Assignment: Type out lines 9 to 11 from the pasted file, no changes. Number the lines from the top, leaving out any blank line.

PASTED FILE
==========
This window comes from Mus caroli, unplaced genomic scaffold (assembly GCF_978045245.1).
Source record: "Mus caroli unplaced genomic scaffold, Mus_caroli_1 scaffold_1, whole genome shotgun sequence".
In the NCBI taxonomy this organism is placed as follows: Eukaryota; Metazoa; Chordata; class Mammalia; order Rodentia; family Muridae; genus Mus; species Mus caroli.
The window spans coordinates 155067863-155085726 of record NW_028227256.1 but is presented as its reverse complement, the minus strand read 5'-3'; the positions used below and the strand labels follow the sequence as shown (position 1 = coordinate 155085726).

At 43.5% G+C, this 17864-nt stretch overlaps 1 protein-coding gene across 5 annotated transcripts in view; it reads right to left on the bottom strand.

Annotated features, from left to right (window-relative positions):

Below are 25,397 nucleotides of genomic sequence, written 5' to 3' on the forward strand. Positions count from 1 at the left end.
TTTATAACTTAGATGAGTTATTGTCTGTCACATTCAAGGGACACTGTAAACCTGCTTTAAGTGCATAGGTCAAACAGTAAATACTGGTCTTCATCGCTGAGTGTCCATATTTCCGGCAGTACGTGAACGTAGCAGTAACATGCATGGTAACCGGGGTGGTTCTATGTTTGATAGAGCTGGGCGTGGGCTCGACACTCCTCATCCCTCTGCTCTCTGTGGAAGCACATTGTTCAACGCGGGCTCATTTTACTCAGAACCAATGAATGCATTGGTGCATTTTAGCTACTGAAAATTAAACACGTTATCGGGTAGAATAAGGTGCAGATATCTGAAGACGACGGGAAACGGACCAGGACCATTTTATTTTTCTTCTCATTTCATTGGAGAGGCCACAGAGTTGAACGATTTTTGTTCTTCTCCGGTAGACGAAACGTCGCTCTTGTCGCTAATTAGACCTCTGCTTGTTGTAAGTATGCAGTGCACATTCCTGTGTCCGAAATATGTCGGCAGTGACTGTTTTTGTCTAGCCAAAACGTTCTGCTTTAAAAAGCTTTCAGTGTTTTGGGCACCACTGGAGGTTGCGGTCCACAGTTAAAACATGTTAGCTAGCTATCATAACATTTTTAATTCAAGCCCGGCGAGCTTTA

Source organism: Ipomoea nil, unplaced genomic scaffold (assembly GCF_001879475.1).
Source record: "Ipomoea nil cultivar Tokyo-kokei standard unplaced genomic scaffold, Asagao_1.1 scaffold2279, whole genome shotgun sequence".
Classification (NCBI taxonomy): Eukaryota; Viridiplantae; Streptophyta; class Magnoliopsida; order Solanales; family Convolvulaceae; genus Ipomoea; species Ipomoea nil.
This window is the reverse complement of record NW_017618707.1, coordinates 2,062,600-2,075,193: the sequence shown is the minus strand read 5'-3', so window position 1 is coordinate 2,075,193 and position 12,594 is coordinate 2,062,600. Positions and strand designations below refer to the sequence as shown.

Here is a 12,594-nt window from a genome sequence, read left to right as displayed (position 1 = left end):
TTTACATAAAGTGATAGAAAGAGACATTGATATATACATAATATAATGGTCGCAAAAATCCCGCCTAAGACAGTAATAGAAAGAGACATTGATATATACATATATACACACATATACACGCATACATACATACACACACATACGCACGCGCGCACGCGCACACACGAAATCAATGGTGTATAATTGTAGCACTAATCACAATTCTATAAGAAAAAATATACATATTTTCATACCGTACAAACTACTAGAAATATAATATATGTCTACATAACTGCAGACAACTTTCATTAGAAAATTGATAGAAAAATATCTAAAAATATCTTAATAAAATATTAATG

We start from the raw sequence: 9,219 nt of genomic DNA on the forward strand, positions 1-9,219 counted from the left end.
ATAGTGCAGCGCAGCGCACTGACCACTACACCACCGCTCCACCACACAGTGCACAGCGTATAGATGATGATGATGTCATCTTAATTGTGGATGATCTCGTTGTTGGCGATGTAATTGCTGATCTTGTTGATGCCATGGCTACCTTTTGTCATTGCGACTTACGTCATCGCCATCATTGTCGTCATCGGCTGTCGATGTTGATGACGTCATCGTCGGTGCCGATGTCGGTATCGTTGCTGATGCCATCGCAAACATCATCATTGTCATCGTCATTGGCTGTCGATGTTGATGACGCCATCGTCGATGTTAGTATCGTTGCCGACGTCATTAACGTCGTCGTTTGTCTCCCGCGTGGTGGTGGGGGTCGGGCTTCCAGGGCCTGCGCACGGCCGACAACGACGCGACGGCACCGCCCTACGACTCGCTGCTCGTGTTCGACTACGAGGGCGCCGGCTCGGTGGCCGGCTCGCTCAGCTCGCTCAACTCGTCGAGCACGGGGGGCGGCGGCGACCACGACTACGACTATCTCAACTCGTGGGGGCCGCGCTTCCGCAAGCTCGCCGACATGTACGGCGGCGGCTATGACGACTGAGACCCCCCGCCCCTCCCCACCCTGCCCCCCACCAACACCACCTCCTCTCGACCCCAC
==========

Source organism: Ipomoea nil, unplaced genomic scaffold (assembly GCF_001879475.1).
Source record: "Ipomoea nil cultivar Tokyo-kokei standard unplaced genomic scaffold, Asagao_1.1 scaffold2279, whole genome shotgun sequence".
Classification (NCBI taxonomy): Eukaryota; Viridiplantae; Streptophyta; class Magnoliopsida; order Solanales; family Convolvulaceae; genus Ipomoea; species Ipomoea nil.